30-Second Psychology: The 50 Most Thought-provoking Psychology Theories, Each Explained in Half a Minute - Christian Jarrett 2011
Experts and lay people alike used to think that groups make more conservative decisions than individuals. The mistaken reasoning was that groups come to decisions that reflect the average position of all group members, thereby diluting extremist views. A groundbreaking study by James Stoner in 1961, since replicated hundreds of times, showed that in fact groups make more polarized decisions than individuals. Whether it be in relation to financial risk-taking or political attitudes, group discussion accentuates any initial bias held by group members. In the early 1970s, Yale University psychologist Irving Janis argued that certain conditions can lead to a particularly extreme form of group polarization called ’groupthink’, in which a dangerous illusion of consensus takes over. The preconditions for groupthink include members being close-knit and like-minded, a group leader who makes his or her own position known, and the group being shut off from other influences and opinions. Janis argued that groupthink was responsible for the catastrophic decision making that led to the Bay of Pigs Invasion and the United States’ failure to anticipate Japan’s attack on Pearl Harbor.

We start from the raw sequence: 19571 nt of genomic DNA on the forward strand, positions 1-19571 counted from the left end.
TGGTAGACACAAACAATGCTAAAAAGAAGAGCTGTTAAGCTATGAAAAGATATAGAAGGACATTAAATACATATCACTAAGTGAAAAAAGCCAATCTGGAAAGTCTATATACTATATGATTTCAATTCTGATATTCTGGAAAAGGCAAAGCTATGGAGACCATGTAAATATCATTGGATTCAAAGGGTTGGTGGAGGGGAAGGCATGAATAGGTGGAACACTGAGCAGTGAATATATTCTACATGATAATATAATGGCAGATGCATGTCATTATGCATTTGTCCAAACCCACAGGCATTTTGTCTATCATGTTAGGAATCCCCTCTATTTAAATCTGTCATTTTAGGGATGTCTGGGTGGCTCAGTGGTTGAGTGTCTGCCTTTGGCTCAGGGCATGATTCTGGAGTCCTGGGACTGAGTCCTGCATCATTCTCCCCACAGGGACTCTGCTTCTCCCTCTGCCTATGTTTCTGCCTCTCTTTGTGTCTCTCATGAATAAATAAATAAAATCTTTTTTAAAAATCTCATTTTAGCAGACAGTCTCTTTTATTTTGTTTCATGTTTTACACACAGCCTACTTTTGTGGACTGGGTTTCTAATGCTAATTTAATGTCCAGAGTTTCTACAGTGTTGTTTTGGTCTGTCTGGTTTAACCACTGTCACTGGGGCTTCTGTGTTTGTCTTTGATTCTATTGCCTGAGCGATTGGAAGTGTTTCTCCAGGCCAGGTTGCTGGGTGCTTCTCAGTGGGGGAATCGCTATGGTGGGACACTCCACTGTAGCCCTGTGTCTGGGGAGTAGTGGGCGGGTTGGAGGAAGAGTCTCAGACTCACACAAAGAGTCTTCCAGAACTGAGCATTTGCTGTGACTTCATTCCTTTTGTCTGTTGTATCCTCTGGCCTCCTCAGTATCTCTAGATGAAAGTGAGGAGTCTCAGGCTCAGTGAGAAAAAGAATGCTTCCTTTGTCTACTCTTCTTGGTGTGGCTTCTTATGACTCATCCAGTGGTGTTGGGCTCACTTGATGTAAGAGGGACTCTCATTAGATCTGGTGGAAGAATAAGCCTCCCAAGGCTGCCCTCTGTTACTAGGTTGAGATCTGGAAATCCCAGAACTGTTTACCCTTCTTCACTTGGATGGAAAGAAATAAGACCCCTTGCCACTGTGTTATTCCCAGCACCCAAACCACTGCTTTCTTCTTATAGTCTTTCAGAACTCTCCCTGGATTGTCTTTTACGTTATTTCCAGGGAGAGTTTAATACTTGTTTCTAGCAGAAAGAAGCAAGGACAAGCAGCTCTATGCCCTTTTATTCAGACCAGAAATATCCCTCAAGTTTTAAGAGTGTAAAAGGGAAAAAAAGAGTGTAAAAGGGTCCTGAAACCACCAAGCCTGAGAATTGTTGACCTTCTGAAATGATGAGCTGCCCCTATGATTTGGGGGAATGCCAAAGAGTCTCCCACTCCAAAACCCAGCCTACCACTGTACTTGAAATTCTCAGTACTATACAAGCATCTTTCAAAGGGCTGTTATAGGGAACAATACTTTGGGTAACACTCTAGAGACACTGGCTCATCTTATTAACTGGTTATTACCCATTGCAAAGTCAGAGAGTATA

Groups of like-minded individuals shut off from outside influence can end up ignoring dissent and making some truly disastrous decisions.
Since Janis’ seminal work, groupthink has been blamed for multiple catastrophes, including the Challenger Space Shuttle disaster and, more recently, the intelligence community’s mistaken belief, prior to the Iraq War, that Saddam Hussein had stockpiles of Weapons of Mass Destruction. ’Groupthink caused the [intelligence] community to interpret ambiguous evidence such as the procurement of dual use technology, as conclusive evidence,’ Pat Roberts, then Chairman of the Senate Intelligence Committee, told the press in 2004.
WASON’S CONFIRMATION BIAS
THE BYSTANDER EFFECT
FOLLOW THE LEADER
History shows that groups are capable of making terrible decisions, especially when they are cut off from dissenting opinions.